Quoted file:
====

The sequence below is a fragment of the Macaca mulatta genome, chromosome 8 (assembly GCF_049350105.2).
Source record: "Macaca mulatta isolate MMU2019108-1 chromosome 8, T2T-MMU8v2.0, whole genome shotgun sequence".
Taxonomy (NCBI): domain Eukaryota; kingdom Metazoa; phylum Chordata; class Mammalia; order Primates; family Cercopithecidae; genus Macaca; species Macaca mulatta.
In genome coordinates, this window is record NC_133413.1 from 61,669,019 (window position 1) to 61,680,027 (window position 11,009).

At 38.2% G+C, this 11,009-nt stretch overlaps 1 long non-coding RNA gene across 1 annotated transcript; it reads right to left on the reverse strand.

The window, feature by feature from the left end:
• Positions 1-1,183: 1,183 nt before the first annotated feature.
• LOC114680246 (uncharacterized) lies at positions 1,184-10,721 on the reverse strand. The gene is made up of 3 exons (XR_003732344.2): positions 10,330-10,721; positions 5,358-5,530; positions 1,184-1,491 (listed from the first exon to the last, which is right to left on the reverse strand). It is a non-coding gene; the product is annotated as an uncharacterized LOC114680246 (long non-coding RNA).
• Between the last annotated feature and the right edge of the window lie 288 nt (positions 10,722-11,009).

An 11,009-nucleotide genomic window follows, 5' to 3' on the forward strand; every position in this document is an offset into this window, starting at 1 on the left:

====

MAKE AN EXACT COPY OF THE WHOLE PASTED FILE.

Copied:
The sequence below is a fragment of the Macaca mulatta genome, chromosome 8 (assembly GCF_049350105.2).
Source record: "Macaca mulatta isolate MMU2019108-1 chromosome 8, T2T-MMU8v2.0, whole genome shotgun sequence".
Taxonomy (NCBI): domain Eukaryota; kingdom Metazoa; phylum Chordata; class Mammalia; order Primates; family Cercopithecidae; genus Macaca; species Macaca mulatta.
In genome coordinates, this window is record NC_133413.1 from 61,669,019 (window position 1) to 61,680,027 (window position 11,009).

At 38.2% G+C, this 11,009-nt stretch overlaps 1 long non-coding RNA gene across 1 annotated transcript; it reads right to left on the reverse strand.

The window, feature by feature from the left end:
• Positions 1-1,183: 1,183 nt before the first annotated feature.
• LOC114680246 (uncharacterized) lies at positions 1,184-10,721 on the reverse strand. The gene is made up of 3 exons (XR_003732344.2): positions 10,330-10,721; positions 5,358-5,530; positions 1,184-1,491 (listed from the first exon to the last, which is right to left on the reverse strand). It is a non-coding gene; the product is annotated as an uncharacterized LOC114680246 (long non-coding RNA).
• Between the last annotated feature and the right edge of the window lie 288 nt (positions 10,722-11,009).

An 11,009-nucleotide genomic window follows, 5' to 3' on the forward strand; every position in this document is an offset into this window, starting at 1 on the left: